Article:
A pioneer of net art, Vuk Ćosić is a leading figure among the artists who first explored the creative possibilities of the World Wide Web in the mid-1990s. He is the co-founder of the influential mailing lists nettime, Syndicate, and 7-11, as well as of the Ljubljana Digital Media Lab. He is known for creating still and moving image artworks with ASCII code, using a custom-made software he developed in 1996.
Website of Vuk Ćosić:
Excerpts from 3D ASCII. An Autobiography (1999)
For all my life I have been attracted to unorthodox creation and usage of writing. Every attempt to explore the space beyond text in lines, or between two pages in the same leaf, or between the letter and the paper that hold’s it was much more meaningfull then the most skillfully described night dress in french nineteenth century novel or then an existential crisis in the soul of a more recent literary hero.
#1 I remember while reading any prose how the spaces between words used to create landscapes with meandering rivers and naked trees. Later when I met the writings of Italo Calvino where he spoke of reading of landscapes as if they were text I saw good symmetry between these two thoughts.
#2 It’s been quite some time that I am seroiusly interested in what the OuLiPo guys have been doing in the sixties and seventies (although there’s quite some movement even nowadays) thoughts of text based art deriving from such a radical formal analysis seemed at first, and still does, like an utterly useless idea, thus wonderfull. The works of Quenneau and – even more Perec have taught me to look at text in one more way.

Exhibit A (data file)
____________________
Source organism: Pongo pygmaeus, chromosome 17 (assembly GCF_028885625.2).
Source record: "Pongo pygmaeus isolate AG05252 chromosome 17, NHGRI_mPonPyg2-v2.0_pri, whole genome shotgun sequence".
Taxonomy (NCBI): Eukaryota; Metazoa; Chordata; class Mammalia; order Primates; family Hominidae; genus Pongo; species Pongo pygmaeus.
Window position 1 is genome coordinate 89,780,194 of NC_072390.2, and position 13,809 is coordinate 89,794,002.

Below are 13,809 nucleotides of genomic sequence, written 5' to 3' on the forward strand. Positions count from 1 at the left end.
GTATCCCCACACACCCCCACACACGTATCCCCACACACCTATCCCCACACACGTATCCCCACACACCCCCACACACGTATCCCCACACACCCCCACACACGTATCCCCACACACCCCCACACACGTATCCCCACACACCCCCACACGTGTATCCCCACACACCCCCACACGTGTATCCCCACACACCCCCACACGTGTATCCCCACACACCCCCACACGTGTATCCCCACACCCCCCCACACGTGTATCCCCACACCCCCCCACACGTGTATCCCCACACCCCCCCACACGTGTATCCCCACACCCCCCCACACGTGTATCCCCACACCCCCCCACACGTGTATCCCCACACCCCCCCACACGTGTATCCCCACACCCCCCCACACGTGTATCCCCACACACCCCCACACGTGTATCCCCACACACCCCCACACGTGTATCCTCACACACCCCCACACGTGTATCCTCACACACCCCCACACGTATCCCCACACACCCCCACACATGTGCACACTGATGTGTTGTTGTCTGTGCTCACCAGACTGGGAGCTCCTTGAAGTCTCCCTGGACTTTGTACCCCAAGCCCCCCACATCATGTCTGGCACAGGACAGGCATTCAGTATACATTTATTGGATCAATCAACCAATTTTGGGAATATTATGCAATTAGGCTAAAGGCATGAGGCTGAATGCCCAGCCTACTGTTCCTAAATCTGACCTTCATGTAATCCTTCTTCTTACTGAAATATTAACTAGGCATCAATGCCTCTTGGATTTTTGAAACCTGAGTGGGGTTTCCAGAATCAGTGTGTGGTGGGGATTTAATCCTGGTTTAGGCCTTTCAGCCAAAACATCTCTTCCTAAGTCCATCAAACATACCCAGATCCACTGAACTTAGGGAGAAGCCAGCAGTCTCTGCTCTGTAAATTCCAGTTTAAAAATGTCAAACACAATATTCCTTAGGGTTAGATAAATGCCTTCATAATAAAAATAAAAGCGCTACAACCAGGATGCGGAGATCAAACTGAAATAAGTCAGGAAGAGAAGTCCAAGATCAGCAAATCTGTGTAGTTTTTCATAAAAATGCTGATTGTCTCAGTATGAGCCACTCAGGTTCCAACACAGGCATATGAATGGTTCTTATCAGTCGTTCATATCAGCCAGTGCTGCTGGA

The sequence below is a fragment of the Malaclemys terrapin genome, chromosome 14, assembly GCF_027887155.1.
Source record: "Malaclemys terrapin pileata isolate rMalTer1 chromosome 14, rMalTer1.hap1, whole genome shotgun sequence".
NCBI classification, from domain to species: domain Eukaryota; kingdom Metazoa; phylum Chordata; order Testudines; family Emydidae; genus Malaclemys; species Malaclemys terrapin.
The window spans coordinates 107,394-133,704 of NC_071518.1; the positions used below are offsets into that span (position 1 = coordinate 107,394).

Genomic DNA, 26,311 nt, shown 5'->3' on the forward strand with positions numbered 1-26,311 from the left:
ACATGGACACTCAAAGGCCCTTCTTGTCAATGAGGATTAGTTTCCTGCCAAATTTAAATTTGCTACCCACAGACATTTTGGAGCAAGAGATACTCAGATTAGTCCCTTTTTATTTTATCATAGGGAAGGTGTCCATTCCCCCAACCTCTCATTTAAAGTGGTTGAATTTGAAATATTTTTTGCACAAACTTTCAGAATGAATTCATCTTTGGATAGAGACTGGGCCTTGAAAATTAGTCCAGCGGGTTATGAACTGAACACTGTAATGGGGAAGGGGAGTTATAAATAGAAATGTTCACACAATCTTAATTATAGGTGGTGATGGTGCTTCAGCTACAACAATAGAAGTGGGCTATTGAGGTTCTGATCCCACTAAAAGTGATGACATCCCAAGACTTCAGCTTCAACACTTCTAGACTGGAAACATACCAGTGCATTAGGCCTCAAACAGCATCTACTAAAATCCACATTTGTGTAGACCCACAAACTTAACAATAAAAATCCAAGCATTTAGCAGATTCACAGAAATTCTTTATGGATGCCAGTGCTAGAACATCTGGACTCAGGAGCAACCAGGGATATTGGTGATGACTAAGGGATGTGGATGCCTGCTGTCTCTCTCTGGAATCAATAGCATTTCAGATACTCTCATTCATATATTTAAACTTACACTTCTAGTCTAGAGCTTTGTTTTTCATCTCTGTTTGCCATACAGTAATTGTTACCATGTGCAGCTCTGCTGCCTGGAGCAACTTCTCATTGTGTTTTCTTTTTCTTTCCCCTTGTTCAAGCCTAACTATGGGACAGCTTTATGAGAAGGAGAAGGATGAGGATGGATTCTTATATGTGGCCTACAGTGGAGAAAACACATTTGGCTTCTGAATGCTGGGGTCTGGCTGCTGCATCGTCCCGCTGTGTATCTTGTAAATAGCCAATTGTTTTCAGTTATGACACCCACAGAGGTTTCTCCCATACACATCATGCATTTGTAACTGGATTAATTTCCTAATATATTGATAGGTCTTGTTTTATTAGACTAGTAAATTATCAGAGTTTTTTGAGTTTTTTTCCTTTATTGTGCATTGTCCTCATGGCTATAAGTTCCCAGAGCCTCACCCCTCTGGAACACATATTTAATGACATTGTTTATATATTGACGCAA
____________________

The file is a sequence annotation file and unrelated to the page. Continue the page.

#3 Malarme, Apollinaire, Dada, Surrealism, Pataphisique, OuLiPo, Situ; El Lisicki, Zdanevich, Hlebnikov, Harms; Gorgona, Mangelos, Martek…
#4 As for three-dimensionality of text, I would say that Chatwins songlines are very important. Crafts and sciences related to writing
#5 History of writing sistems offer grand inspiration. The simillarity of the clay tablet to the computer monitor pushes the mind towards seroiusly amuzing thouhgts. Advent of movable type induces even wilder ideas. IBM golf alphabet balls do the same.
#6 One very important source of amazement is the history of Cryptography.
Aestehetically and methodologically, literature as we know it is eons behind achievements of black chambers cipher alchemists from times long forgotten.
Creativity and motivation of the makers and breakers of code remains unparalleled for their understanding of quantitative linguistics and psychology of perception.
#7 Typography and issues of general graphic design are inseparable from the ambition to convey meaning with text. At the level of a single sign, writing IS a painting, a very well thought-of graphic leaning on millenia of work. This has to be respected.
#11 Aesthetics of early computer displays remains a field I would like to know much better. The cathode ray tubes from the fifties and sixties were allmost exclusively used by the military and were all extremely massive which makes them virtually unfindable. The books that give a glimpse into the early monitors are exciting and the images and diagrams tell us of truly fantastic designs of hardware and possibilities for displaying the text and images. Oh, I would love to see an image of ascii art on a monitor older than I am.